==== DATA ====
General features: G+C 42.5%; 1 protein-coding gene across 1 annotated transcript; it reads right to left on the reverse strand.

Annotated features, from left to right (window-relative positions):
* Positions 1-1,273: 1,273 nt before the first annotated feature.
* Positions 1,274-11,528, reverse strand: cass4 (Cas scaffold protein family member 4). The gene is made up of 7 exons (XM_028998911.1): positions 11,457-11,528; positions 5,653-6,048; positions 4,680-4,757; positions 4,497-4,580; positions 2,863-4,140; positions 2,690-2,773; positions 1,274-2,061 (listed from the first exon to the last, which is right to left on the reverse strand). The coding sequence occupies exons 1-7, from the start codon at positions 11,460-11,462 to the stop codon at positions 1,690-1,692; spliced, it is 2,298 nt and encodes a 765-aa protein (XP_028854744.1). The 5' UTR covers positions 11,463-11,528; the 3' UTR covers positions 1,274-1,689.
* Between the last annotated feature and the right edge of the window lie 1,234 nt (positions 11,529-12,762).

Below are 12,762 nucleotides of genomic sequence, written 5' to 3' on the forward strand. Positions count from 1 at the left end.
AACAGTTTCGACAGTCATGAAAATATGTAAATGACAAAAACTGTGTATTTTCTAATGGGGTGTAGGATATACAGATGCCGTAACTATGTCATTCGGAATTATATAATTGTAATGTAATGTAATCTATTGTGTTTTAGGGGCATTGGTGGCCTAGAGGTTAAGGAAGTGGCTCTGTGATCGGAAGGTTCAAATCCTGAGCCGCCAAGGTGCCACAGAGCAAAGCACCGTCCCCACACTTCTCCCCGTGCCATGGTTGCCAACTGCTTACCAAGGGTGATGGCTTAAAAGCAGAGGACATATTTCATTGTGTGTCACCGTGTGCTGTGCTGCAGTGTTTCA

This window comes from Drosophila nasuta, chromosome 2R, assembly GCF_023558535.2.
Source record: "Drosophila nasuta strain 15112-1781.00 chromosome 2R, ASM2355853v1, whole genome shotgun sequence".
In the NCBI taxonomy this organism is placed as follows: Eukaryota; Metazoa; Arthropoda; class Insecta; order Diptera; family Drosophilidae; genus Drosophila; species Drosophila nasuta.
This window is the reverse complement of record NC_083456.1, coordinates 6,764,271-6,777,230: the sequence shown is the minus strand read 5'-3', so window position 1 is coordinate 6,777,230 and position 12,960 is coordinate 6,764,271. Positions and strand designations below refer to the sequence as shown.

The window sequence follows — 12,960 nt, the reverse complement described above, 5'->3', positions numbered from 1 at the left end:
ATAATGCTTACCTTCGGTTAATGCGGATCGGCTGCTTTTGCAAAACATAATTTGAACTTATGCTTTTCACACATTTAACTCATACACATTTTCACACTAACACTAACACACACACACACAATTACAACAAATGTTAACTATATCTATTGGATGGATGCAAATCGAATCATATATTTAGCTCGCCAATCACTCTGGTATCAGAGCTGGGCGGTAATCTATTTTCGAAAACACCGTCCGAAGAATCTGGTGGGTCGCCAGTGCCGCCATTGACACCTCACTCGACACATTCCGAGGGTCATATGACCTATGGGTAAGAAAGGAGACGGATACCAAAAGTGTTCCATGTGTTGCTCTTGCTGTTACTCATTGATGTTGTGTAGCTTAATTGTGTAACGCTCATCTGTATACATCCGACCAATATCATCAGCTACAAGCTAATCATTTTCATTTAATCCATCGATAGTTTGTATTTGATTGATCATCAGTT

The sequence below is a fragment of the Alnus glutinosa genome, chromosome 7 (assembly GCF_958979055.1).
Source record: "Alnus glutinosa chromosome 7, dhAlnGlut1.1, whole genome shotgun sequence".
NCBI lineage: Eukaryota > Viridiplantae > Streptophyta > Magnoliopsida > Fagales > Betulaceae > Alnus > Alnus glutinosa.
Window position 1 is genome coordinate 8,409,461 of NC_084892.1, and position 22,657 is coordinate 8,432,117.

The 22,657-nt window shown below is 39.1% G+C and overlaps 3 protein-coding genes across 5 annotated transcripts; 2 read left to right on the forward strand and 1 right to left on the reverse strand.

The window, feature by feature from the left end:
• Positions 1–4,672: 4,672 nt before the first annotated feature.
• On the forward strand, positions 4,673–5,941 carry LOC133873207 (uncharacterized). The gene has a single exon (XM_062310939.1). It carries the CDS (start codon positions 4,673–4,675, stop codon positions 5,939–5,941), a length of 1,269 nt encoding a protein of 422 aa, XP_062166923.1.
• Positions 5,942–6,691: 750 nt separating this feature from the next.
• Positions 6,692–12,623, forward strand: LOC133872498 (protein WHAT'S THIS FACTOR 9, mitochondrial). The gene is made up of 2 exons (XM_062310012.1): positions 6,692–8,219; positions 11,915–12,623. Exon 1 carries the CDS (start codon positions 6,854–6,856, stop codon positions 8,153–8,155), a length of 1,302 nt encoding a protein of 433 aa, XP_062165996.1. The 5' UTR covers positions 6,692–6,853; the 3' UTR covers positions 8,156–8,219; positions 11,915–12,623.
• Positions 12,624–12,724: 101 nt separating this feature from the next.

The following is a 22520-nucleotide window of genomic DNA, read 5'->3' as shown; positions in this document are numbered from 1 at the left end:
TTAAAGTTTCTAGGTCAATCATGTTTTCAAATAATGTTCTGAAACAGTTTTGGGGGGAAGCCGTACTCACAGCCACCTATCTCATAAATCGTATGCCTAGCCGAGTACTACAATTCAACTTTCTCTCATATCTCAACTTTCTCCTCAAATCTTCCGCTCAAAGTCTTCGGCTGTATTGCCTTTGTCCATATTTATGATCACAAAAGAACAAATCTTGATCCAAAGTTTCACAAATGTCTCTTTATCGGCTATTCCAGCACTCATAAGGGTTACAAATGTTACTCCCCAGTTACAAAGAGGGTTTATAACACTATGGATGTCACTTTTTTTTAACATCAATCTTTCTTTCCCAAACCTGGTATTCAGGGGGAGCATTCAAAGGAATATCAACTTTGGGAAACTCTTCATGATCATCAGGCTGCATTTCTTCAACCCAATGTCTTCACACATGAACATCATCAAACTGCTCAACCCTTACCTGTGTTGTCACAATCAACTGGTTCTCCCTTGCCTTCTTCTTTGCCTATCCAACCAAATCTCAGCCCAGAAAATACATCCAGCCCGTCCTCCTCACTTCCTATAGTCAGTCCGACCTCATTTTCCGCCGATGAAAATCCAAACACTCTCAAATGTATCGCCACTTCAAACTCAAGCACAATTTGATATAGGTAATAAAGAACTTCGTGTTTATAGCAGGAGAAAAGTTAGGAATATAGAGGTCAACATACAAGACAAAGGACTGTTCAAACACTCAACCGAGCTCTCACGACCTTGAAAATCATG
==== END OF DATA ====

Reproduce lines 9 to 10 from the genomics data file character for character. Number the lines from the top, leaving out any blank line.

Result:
Source record: "Drosophila nasuta strain 15112-1781.00 chromosome 2R, ASM2355853v1, whole genome shotgun sequence".
In the NCBI taxonomy this organism is placed as follows: Eukaryota; Metazoa; Arthropoda; class Insecta; order Diptera; family Drosophilidae; genus Drosophila; species Drosophila nasuta.